DOI: 10.1007/s00259-018-4166-1Pages: 1-11

Comparison of 18F-GE-180 and dynamic 18F-FET PET in high grade glioma: a double-tracer pilot study

1. University Hospital, LMU Munich, Department of Nuclear Medicine

2. German Cancer Consortium (DKTK), Partner Site Munich; and German Cancer Research Center (DKFZ)

3. University Hospital, LMU Munich, Department of Radiation Oncology

4. University Hospital, LMU Munich, Institute of Clinical Radiology

5. University Hospital, LMU Munich, Department of Neuropathology

6. University of Regensburg, Department of Psychiatry and Psychotherapy

7. University Hospital, LMU Munich, Department of Neurosurgery

Correspondence to:
Nathalie L. Albert
Tel: +49 89 4400 52431
Email: nathalie.albert@med.uni-muenchen.de

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Abstract

Background

PET represents a valuable tool for glioma imaging. In addition to amino acid tracers such as 18F-FET, PET targeting the 18-kDa mitochondrial translocator-protein (TSPO) is of high interest for high-grade glioma (HGG) imaging due to its upregulation in HGG cells. 18F-GE-180, a novel TSPO ligand, has shown a high target-to-background contrast in HGG. Therefore, we intra-individually compared its uptake characteristics to dynamic 18F-FET PET and contrast-enhanced MRI in patients with HGG.

Methods

Twenty HGG patients (nine IDH-wildtype, 11 IDH-mutant) at initial diagnosis (n = 8) or recurrence (n = 12) were consecutively included and underwent 18F-GE-180 PET, dynamic 18F-FET PET, and MRI. The maximal tumour-to-background ratios (TBRmax) and biological tumour volumes (BTV) were evaluated in 18F-GE-180 and 18F-FET PET. Dynamic 18F-FET PET analysis included the evaluation of minimal time-to-peak (TTPmin). In MRI, the volume of contrast-enhancement was delineated (VOLCE). Volumes were spatially correlated using the Sørensen–Dice coefficient.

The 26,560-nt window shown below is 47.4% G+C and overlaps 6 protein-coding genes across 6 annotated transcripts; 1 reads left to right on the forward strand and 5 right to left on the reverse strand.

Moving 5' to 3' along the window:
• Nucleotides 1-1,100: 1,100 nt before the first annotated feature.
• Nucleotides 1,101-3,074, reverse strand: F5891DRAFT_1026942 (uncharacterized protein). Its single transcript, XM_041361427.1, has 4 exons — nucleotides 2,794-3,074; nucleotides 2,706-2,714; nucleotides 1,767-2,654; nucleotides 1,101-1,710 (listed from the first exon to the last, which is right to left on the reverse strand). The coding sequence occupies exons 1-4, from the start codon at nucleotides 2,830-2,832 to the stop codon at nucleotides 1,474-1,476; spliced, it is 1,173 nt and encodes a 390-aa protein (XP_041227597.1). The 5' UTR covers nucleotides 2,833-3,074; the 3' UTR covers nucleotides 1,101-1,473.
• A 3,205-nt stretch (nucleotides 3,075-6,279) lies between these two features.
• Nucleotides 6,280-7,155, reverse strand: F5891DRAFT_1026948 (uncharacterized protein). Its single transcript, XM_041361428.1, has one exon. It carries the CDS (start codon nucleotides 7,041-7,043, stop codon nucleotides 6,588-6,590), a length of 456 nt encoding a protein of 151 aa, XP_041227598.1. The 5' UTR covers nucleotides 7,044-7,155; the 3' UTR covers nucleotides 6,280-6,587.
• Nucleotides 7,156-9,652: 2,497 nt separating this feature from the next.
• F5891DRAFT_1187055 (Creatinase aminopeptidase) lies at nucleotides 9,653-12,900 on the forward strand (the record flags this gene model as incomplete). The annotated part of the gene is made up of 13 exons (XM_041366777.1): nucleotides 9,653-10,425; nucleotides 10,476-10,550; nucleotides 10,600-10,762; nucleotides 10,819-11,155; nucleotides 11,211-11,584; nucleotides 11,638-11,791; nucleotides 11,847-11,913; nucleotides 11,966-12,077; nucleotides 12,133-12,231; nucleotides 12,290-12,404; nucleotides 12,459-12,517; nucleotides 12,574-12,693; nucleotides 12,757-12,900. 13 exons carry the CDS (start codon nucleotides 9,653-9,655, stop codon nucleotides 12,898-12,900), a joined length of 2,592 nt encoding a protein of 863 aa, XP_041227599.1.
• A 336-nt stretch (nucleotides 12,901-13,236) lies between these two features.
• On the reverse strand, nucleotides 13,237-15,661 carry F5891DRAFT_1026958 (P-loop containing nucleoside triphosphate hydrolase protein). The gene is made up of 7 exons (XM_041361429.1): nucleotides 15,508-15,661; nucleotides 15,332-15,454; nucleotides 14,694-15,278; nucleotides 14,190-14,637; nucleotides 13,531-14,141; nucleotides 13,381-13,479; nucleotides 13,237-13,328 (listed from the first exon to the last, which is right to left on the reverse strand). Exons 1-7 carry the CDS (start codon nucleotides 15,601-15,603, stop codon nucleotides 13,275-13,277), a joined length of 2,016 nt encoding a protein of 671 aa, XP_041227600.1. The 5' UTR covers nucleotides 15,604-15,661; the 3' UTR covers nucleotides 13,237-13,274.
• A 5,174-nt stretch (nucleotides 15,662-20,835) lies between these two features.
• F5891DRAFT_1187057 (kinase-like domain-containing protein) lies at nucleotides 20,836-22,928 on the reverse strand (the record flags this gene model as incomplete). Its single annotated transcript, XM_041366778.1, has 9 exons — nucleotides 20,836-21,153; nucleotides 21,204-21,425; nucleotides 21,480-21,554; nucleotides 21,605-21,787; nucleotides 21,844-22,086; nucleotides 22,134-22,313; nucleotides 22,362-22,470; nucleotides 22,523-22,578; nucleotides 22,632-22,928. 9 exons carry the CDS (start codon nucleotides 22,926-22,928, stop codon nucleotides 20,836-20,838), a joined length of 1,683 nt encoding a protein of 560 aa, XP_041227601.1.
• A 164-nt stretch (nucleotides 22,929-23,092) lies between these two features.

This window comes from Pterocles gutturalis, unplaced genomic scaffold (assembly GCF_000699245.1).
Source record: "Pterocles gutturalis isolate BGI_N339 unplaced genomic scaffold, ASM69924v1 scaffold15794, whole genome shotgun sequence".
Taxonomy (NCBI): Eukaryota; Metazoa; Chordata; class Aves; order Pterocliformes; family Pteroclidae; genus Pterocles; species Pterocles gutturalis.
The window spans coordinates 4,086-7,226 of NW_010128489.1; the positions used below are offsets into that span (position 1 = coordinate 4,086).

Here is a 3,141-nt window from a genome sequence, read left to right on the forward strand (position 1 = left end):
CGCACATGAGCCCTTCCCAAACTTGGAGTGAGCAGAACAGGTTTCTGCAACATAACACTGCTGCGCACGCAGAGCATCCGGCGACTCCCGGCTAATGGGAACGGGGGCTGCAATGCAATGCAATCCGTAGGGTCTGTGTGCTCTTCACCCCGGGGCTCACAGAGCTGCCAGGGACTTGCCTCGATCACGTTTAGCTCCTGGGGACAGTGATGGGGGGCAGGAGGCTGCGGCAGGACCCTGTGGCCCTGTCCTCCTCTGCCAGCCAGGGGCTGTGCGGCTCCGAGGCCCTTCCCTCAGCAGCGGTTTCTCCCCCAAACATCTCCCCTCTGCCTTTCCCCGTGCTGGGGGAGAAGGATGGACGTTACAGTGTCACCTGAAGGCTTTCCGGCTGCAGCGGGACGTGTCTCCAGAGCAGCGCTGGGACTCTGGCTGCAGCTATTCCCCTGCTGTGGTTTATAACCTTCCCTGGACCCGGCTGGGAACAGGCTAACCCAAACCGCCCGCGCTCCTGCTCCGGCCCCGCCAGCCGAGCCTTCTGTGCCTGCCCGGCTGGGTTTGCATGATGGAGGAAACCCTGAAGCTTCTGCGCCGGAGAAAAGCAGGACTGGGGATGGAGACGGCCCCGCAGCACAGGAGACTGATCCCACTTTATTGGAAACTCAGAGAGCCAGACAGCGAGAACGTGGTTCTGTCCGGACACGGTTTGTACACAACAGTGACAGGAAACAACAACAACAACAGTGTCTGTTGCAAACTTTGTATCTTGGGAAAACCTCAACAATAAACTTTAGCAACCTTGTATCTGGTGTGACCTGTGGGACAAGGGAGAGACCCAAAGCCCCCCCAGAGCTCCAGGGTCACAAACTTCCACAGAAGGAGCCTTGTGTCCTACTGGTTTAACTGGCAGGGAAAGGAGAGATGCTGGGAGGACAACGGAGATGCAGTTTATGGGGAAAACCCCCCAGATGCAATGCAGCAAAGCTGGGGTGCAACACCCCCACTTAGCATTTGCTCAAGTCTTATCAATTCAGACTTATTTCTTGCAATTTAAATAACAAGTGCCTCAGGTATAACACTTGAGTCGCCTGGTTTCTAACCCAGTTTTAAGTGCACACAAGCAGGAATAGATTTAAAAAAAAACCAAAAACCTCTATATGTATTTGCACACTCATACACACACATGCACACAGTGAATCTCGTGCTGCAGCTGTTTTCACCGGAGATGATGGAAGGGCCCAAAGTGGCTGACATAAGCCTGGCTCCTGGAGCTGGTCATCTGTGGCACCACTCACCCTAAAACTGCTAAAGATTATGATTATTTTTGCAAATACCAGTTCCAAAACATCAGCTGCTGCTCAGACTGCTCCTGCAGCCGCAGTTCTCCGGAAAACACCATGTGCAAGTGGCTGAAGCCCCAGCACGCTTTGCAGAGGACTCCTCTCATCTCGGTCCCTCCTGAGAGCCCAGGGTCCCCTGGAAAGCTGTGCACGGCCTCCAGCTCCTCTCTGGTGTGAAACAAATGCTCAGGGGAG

Results

The median TBRmax tended to be higher in 18F-GE-180 PET compared to 18F-FET PET [4.58 (2.33–8.95) vs 3.89 (1.56–7.15); p = 0.062] in the overall group. In subgroup analyses, IDH-wildtype gliomas showed a significantly higher median TBRmax in 18F-GE-180 PET compared to 18F-FET PET [5.45 (2.56–8.95) vs 4.06 (1.56–4.48); p = 0.008]; by contrast, no significant difference was observed in IDH-mutant gliomas [3.97 (2.33–6.81) vs 3.79 (2.01–7.15) p = 1.000]. Only 5/20 cases showed higher TBRmax in 18F-FET PET compared to 18F-GE-180 PET, all of them being IDH-mutant gliomas. No parameter in 18F-GE-180 PET correlated with TTPmin (p > 0.05 each). There was a tendency towards higher median BTVGE-180 [32.1 (0.4–236.0) ml] compared to BTVFET [19.3 (0.7–150.2) ml; p = 0.062] with a moderate spatial overlap [median Sørensen–Dice coefficient 0.55 (0.07–0.85)]. In MRI, median VOLCE [9.7 (0.1–72.5) ml] was significantly smaller than both BTVFET and BTVGE180 (p < 0.001 each), leading to a poor spatial correlation with BTVGE-180 [0.29 (0.01–0.48)] and BTVFET [0.38 (0.01–0.68)].

Conclusion

PET with 18F-GE-180 and 18F-FET provides differing imaging information in HGG dependent on the IDH-mutational status, with diverging spatial overlap and vast exceedance of contrast-enhancement in MRI. Combined PET imaging might reveal new insights regarding non-invasive characterization of tumour heterogeneity and might influence patients’ management.

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  • Accepted: Sep 11, 2018
  • Online: Sep 22, 2018

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